This browser is not fully supported by Historic England. Please update your browser to the latest version so that you get the best from our website.

Mote Hills motte and bailey castle

List Entry Summary

This monument is scheduled under the Ancient Monuments and Archaeological Areas Act 1979 as amended as it appears to the Secretary of State to be of national importance. This entry is a copy, the original is held by the Department for Digital, Culture, Media and Sport.

Name: Mote Hills motte and bailey castle

List entry Number: 1007524


The monument may lie within the boundary of more than one authority.


District: Northumberland

District Type: Unitary Authority

Parish: Elsdon


Grade: Not applicable to this List entry.

Date first scheduled: 28-Nov-1932

Date of most recent amendment: 03-Dec-1993

Legacy System Information

The contents of this record have been generated from a legacy data system.

Legacy System: RSM

UID: 21039

Asset Groupings

This list entry does not comprise part of an Asset Grouping. Asset Groupings are not part of the official record but are added later for information.

List entry Description

Summary of Monument

Legacy Record - This information may be included in the List Entry Details.

Reasons for Designation

Motte and bailey castles are medieval fortifications introduced into Britain by the Normans. They comprised a large conical mound of earth or rubble, the motte, surmounted by a palisade and a stone or timber tower. In a majority of examples an embanked enclosure containing additional buildings, the bailey, adjoined the motte. Motte castles and motte-and-bailey castles acted as garrison forts during offensive military operations, as strongholds, and, in many cases, as aristocratic residences and as centres of local or royal administration. Built in towns, villages and open countryside, motte and bailey castles generally occupied strategic positions dominating their immediate locality and, as a result, are the most visually impressive monuments of the early post-Conquest period surviving in the modern landscape. Over 600 motte castles or motte-and-bailey castles are recorded nationally, with examples known from most regions. As one of a restricted range of recognised early post-Conquest monuments, they are particularly important for the study of Norman Britain and the development of the feudal system. Although many were occupied for only a short period of time, motte castles continued to be built and occupied from the 11th to the 13th centuries, after which they were superseded by other types of castle.

Mote Hills is exceptionally well preserved and is considered to be the best example of a motte and bailey castle in Northumberland. Such monuments are rare in Northumberland and the association of this one with the well documented Umfraville family is of particular importance; it will add to our knowledge and understanding of the spread of Norman occupation in Britain.


Legacy Record - This information may be included in the List Entry Details.


Mote Hills motte and bailey is situated in an elevated position on a natural spur, which has been modified in order to construct the earthworks. The motte, roughly circular in plan with a flat top, stands to a maximum height of 15m and is 80m in diameter across the base and 46m across the top. The motte is surrounded on the north and east sides by a strong earthen rampart ranging from 1.5m to 3m high, while the western side is protected by steep natural defence. The bailey is situated to the north of the motte and is separated from it by a broad crescent shaped ditch 15m wide. The bailey is roughly rectangular in shape and has maximum internal dimensions of 72m east-west by 48m north-south; it is strongly defended on all sides by a massive earthen rampart, on average 20m across and 10m high. A shallow outer ditch 15m wide surrounds the entire complex. The motte and bailey is considered to have been constructed by Robert de Umfraville in the 11th century AD and is thought to have been the predecessor of the Umfraville seat at Harbottle. Limited excavation of part of the motte in the early 18th century uncovered a Roman inscribed stone in two pieces; it is believed to have been brought from the Roman fort at High Rochester to be re-used as building material. Unconfirmed reports also attest to the 19th century discovery of a pottery vessel containing burnt bone, the location of which is not known. The stone walls which form the boundary of the area on the south and east sides, and the stone wall which crosses the northern edge of the area are excluded from the scheduling but the ground beneath them is included.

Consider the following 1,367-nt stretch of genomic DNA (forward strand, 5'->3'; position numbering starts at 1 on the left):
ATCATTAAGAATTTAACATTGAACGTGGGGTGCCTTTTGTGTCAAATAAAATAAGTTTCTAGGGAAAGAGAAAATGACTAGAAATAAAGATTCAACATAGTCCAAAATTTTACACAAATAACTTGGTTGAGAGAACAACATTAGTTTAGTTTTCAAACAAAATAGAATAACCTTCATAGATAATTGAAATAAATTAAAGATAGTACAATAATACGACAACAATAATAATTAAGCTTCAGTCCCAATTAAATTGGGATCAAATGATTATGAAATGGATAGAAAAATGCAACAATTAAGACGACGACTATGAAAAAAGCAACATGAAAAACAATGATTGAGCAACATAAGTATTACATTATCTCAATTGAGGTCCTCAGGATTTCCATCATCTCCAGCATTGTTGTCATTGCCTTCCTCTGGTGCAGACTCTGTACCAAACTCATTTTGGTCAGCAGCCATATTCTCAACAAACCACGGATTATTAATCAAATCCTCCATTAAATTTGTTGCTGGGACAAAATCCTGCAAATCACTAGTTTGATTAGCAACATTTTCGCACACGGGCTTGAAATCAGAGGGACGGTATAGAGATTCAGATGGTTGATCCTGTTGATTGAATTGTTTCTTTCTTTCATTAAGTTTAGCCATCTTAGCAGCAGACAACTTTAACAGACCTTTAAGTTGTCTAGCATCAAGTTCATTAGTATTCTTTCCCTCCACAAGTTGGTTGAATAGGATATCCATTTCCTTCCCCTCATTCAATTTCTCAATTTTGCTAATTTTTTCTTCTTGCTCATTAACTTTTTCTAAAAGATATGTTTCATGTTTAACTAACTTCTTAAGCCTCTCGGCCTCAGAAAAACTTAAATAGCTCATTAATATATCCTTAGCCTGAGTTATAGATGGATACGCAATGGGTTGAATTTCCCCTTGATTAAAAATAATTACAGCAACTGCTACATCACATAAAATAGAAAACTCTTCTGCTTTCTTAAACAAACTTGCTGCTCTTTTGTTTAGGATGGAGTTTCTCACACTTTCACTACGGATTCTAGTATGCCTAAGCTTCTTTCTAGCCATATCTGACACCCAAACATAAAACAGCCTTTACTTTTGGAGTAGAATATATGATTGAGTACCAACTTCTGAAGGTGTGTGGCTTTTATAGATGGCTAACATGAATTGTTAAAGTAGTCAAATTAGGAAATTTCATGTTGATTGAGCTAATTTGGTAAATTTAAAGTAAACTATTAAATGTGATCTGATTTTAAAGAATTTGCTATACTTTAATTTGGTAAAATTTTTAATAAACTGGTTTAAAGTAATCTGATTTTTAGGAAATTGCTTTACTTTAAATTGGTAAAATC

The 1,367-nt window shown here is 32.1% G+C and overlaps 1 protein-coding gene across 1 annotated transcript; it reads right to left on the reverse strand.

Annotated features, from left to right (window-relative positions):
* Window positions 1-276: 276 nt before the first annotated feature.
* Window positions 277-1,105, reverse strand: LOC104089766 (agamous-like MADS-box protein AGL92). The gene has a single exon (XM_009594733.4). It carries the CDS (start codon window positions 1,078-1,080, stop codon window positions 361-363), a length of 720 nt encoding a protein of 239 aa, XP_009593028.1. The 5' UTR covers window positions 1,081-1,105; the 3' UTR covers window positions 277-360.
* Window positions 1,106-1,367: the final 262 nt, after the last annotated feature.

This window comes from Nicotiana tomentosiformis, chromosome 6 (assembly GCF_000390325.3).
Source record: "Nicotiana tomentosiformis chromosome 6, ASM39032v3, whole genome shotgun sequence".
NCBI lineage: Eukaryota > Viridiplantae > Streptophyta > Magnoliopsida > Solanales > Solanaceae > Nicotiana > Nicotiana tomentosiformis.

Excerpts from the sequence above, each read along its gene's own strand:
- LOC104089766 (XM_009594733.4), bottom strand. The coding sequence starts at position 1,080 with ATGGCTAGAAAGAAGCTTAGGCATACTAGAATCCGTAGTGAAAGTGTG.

MAP EXTRACT The site of the monument is shown on the attached map extract.

Selected Sources

Books and journals
Hodgson, J C, The Victoria History of the County of Northumberland: Volume 2 part 1, (1827), 97-98
Hope-Dodds, M, The Victoria History of the County of Northumberland: Volume XV, (1940), 36 &151

National Grid Reference: NY 93758 93514


© Crown Copyright and database right 2018. All rights reserved. Ordnance Survey Licence number 100024900.
© British Crown and SeaZone Solutions Limited 2018. All rights reserved. Licence number 102006.006.
Use of this data is subject to Terms and Conditions.

The above map is for quick reference purposes only and may not be to scale. For a copy of the full scale map, please see the attached PDF - 1007524 .pdf

The PDF will be generated from our live systems and may take a few minutes to download depending on how busy our servers are. We apologise for this delay.

This copy shows the entry on 24-Sep-2018 at 06:40:55.

End of official listing